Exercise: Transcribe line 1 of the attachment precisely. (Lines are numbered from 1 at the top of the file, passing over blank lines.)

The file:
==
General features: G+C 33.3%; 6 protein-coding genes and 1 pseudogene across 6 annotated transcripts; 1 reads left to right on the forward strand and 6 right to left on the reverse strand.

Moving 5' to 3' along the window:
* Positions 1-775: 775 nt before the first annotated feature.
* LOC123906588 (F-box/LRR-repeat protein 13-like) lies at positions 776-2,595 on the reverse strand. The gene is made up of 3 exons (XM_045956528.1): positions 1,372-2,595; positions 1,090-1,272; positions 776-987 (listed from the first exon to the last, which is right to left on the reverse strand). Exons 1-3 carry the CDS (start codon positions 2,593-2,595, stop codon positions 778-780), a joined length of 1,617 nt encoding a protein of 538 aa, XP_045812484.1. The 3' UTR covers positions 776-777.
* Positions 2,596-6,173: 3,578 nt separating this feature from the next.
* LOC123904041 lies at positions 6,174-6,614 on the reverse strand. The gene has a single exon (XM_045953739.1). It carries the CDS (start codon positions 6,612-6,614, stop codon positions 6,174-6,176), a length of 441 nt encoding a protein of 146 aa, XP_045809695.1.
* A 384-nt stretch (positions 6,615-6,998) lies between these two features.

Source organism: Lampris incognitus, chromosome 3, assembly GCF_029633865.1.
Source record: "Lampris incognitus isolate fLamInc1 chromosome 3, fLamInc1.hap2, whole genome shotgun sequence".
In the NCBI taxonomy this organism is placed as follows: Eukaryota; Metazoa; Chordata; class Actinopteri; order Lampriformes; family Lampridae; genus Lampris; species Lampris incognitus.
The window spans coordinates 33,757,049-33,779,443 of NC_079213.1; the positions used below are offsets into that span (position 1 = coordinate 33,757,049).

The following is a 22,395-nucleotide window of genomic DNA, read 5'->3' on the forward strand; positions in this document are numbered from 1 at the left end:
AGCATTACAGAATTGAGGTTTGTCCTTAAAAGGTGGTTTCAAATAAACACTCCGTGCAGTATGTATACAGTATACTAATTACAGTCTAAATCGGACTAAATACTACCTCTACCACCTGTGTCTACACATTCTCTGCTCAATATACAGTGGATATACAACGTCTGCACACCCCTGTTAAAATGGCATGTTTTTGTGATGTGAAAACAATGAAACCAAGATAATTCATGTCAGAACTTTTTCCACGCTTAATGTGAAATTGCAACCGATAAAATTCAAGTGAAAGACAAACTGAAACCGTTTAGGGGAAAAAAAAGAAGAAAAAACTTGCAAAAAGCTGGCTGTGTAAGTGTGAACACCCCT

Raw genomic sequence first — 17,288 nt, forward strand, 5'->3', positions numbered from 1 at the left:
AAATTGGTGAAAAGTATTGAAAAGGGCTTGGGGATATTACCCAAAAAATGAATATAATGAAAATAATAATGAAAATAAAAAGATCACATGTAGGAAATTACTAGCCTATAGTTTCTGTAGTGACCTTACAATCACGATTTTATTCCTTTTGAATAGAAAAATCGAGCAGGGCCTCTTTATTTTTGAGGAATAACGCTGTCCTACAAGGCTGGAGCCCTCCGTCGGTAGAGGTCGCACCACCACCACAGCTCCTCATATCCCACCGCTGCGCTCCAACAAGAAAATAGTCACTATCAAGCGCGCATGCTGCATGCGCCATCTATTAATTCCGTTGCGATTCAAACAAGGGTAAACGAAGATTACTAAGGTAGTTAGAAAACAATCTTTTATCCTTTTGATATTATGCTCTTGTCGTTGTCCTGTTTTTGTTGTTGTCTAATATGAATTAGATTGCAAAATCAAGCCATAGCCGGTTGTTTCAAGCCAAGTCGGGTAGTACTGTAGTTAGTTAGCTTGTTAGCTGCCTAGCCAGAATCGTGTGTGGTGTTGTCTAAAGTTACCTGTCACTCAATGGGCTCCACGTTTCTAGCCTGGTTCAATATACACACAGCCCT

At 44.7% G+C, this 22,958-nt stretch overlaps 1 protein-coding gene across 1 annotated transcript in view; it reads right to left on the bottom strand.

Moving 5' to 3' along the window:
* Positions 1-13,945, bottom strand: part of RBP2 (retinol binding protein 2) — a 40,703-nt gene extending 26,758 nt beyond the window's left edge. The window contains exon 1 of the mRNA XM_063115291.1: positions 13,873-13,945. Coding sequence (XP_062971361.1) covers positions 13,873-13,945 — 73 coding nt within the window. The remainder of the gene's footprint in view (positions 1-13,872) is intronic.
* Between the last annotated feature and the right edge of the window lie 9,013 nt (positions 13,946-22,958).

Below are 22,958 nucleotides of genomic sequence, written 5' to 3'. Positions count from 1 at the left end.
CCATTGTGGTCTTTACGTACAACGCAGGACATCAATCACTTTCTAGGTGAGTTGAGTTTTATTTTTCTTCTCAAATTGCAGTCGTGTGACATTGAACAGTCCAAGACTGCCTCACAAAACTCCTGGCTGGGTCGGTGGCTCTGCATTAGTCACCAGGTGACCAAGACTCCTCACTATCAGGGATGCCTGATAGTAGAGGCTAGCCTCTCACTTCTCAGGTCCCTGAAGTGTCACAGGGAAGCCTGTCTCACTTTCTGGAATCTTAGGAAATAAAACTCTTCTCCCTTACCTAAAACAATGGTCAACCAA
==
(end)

General features: G+C 33.3%; 6 protein-coding genes and 1 pseudogene across 6 annotated transcripts; 1 reads left to right on the forward strand and 6 right to left on the reverse strand.